National is making noises about Government help to the owners of leaky buildings, but is unlikely to meet local government demands to pay a big share of the repair bills.
Building and construction spokesman Nick Smith said National was sympathetic to a local government proposal to help bail out owners of leaky buildings.
"National does not think it is going to be sustainable for local government to be hit with a bill of $1 billion to $1.5 billion," he said.
Auckland City Mayor John Banks and Wellington Mayor Kerry Prendergast have lobbied Labour and National with a three-pronged plan to reduce bureaucratic and legal costs, put more money directly into repairs and limit the growing costs on ratepayers.
Under the plan, homeowners would be asked to pay no more than 25 per cent of the repair costs, and the Government and councils would split the difference.
Prime Minister Helen Clark has said the Government does not have $1 billion to spend on covering councils' liabilities in relation to leaky building claims.
Mr Smith said National was still working on a policy for leaky homes. He said the Weathertightness Resolution Service set up by the Government had been a debacle.
More than $100 million had been poured into the service, which had settled only 16 per cent of claims at an average cost of $109,000. The average settlement was $78,000, he said.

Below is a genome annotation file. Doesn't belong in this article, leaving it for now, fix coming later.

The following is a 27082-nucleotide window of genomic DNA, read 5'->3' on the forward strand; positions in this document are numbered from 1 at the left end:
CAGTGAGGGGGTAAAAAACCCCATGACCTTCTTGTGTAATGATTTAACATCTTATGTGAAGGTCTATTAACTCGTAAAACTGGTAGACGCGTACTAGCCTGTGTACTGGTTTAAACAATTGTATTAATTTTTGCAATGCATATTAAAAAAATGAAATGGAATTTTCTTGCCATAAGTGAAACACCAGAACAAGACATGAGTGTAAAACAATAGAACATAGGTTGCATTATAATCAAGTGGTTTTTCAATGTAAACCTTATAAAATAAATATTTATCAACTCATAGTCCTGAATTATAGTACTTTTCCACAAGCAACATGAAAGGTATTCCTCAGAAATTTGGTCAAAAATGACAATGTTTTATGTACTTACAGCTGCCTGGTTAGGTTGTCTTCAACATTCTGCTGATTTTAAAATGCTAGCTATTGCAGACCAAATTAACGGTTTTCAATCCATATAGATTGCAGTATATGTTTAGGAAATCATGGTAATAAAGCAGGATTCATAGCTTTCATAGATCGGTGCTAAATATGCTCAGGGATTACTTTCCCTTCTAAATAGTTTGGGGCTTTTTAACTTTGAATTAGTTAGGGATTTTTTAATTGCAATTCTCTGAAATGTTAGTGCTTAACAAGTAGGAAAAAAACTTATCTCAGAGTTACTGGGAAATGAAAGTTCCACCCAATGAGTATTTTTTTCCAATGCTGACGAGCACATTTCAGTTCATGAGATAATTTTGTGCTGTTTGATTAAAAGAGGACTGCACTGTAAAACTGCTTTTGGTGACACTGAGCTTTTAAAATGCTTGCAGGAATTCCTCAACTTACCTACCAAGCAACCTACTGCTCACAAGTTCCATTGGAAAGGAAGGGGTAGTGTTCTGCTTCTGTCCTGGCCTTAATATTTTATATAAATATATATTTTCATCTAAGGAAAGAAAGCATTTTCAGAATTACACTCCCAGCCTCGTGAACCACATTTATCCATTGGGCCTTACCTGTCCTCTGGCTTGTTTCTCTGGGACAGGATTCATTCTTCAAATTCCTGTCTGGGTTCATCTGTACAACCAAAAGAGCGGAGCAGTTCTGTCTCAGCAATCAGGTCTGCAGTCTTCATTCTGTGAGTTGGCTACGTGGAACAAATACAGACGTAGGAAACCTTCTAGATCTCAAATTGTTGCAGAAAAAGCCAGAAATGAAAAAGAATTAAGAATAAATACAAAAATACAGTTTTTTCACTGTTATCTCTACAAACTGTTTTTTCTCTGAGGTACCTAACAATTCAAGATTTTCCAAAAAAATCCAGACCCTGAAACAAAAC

Mr Smith said National was looking at some ways of dealing with the problem that would be less litigious and lead to more of the $100 million going to repair houses.
But he would not say if National would put up more money to help homeowners.
In the 172 claims settled between 2002 and last year, repair costs were $107 million and "process costs" $65 million.
Claims in the pipeline had repairs costs of $336 million and process costs of $243 million and claims to be lodged had estimated repairs costs of $1.136 billion and process costs of $821 million.
Separate figures for Auckland City show that the council has spent $6.67 million on legal and expert costs resolving 206 claims to the end of January this year.
The council had paid $25.3 million to the claimants - about 25 per cent of the $106.5 million claimed.
Mr Banks acknowledged there was a potential downside in the Government becoming involved, which was more people seeking financial help.
"I clearly understand the dilemma of the present Government and future governments over the liability and the sheer magnitude of this uncalculated cost," said Mr Banks, a former National cabinet minister.
"But in terms of philosophy and principal, I am pleased that the National Party has engaged sympathetically. I'm very surprised the present Government with the sight of the ballot box haven't at least engaged sympathetically."